By Greg Myers
Part of a proposed multi-use path connecting Corvallis and Albany was recently approved for $2 million in funding from the state. It will not be enough to complete the entire path, but a significant leg of the trail has now secured the funds needed for its construction. Once completed, the 10-mile-long paved trail will offer pedestrians and bikers a safe, dedicated route between the two cities.
Currently, the only option for pedestrians and bikers is to brave the trip on narrow shoulders along busy highways with high-speed traffic and hazardous intersections. Needless to say, biking a few feet from big rigs and SUVs whizzing by at 60 miles per hour is not just unpleasant, it’s also unsafe. Yet thousands of commuters travel this route every day. A large percentage of the Corvallis workforce lives in Albany, including many Hewlett-Packard and Oregon State University employees. With no feasible options for bike commuters, nearly all of these daily commutes are made by automobile. Although a 10-mile trip each way may not be for everyone, it would make commuting to Corvallis by bicycle a real possibility for Albany residents.
The ride will be mostly flat, following the Union Pacific railroad tracks—which roughly parallel Highway 20—going to Albany. The trail will be a 10- to 12-foot-wide asphalt path, much like the existing Corvallis-Philomath multi-use path. The leg of the trail that the funds are allocated for will stretch from Independence Highway to Scenic Drive in North Albany.
The $2 million grant comes as part of the Connect Oregon V program, a lottery-funded Oregon Department of Transportation initiative to provide funding to projects that strengthen and enhance Oregon’s transportation system. Last year was the first time that Connect Oregon grants were opened up to bicycle and pedestrian proposals. Required by the program to provide a minimum of 20% the costs of the project, Benton County will chip in an additional $500,000 in funding for this leg of the project. An ODOT consultant has estimated the final cost to complete the project at around $10 million. The County anticipates another $2 million grant for this project in 2016 through a similar program, the Enhance Statewide Transportation Improvement Program.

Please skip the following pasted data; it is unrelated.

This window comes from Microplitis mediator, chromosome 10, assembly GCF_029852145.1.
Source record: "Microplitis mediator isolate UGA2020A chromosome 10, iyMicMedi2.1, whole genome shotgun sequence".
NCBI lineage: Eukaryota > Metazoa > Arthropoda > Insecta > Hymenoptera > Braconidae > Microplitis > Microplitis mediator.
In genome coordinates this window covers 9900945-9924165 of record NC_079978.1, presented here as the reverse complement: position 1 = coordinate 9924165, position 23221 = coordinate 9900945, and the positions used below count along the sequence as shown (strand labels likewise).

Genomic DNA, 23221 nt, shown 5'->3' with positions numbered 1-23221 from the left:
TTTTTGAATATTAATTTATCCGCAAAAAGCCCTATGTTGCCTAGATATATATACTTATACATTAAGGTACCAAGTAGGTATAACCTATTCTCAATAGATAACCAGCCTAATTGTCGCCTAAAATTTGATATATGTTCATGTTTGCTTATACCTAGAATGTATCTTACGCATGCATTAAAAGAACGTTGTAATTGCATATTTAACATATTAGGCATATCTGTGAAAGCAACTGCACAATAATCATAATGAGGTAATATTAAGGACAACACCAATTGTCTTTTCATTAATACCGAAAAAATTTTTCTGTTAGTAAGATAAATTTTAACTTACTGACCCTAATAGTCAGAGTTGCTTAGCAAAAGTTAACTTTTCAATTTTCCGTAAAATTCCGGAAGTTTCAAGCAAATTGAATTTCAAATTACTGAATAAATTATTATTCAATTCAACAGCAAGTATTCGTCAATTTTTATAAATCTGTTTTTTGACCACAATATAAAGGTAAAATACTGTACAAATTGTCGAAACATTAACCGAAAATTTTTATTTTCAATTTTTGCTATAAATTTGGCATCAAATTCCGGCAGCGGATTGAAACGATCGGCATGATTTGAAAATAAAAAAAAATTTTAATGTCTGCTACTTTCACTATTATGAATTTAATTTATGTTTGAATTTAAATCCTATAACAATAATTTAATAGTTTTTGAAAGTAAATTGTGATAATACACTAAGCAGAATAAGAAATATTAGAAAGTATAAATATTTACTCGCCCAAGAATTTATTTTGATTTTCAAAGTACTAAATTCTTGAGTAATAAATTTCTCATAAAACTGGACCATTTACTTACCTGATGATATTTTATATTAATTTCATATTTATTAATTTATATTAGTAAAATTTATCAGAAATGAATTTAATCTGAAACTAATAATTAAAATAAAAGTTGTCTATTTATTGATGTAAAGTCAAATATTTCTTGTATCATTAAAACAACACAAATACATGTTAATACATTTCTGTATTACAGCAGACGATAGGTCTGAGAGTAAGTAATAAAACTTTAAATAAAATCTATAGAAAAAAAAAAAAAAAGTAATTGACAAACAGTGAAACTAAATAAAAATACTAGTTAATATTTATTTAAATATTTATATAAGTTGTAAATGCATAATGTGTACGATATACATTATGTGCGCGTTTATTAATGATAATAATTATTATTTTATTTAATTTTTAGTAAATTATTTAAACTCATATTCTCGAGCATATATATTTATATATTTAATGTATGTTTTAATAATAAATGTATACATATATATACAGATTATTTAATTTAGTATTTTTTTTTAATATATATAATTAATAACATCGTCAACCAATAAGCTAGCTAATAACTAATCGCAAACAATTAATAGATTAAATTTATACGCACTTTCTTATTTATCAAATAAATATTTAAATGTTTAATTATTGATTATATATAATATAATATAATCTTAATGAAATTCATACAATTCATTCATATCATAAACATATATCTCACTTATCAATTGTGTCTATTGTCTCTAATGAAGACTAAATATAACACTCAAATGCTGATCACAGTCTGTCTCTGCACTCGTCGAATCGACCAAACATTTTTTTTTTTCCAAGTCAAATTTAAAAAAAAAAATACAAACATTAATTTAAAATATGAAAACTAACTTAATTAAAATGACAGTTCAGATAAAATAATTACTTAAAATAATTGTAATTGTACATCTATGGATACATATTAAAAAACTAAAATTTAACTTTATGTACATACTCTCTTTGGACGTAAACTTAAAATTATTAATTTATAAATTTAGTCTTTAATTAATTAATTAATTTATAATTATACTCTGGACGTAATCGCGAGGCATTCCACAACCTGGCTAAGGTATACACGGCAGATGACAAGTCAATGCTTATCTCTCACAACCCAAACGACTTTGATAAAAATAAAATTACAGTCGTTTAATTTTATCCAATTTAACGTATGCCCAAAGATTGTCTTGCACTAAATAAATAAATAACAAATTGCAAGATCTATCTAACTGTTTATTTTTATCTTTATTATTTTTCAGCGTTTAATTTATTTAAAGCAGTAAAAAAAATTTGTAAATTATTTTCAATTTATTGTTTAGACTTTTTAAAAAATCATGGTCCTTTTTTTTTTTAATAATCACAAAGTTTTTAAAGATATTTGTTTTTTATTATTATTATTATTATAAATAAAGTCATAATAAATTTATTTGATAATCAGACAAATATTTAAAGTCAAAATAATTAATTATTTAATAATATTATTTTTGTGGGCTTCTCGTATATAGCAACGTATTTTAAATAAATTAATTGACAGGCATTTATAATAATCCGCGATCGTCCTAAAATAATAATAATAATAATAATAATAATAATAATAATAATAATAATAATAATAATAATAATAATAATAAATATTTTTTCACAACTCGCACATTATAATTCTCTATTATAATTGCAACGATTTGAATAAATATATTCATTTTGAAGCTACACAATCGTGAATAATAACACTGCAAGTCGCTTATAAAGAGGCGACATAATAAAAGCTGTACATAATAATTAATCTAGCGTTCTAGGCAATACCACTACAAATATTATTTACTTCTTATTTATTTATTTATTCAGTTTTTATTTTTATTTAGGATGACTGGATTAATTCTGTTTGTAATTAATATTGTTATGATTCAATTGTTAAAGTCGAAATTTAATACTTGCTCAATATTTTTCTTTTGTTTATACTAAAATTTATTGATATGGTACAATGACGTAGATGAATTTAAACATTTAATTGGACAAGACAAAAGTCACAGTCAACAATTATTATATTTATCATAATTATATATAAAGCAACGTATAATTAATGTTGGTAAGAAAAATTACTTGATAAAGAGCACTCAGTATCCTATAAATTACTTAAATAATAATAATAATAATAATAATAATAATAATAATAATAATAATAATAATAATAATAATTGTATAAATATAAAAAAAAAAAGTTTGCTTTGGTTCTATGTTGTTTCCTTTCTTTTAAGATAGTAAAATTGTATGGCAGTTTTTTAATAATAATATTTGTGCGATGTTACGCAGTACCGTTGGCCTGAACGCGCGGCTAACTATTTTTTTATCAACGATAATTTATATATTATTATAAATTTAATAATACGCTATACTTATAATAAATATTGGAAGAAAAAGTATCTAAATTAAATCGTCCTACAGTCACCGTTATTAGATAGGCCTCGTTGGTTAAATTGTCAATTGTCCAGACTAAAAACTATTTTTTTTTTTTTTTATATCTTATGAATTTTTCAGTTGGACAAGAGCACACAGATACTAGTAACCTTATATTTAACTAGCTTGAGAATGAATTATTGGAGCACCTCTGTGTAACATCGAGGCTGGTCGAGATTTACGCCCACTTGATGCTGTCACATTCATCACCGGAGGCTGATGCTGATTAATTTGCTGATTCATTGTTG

Benton County Commissioner Linda Modrell, a long-time supporter of the project, weighed in, saying, “Eventually, we would have a multi-use path that links up to trail/path systems in and beyond Albany as well as the systems serving Corvallis and Philomath. When the Corvallis-to-the-Sea Trail is finalized, we will have a link to the Pacific Ocean. Can’t get better than that!”
Don’t get ready to ride to Albany just yet, however, as construction on the North Albany section is not expected to begin until 2016. Modrell explained, “This is a large project and it will have to be built in pieces as funds trickle in. We operate on grant funding which means it is kind of the luck of the draw. So, work occurs in fits and starts. To give you an idea, this has been a marquee project for Benton County since 2004.” Still, this project has never before seen these levels of funding, and every bit brings the trail closer to being a reality. Even if this momentum continues, the trail will still require several more years of planning and construction. The good news is that this leaves plenty of time to get in shape for the ride.
For more information, visit www.co.benton.or.us/pw/multi-use_path.php.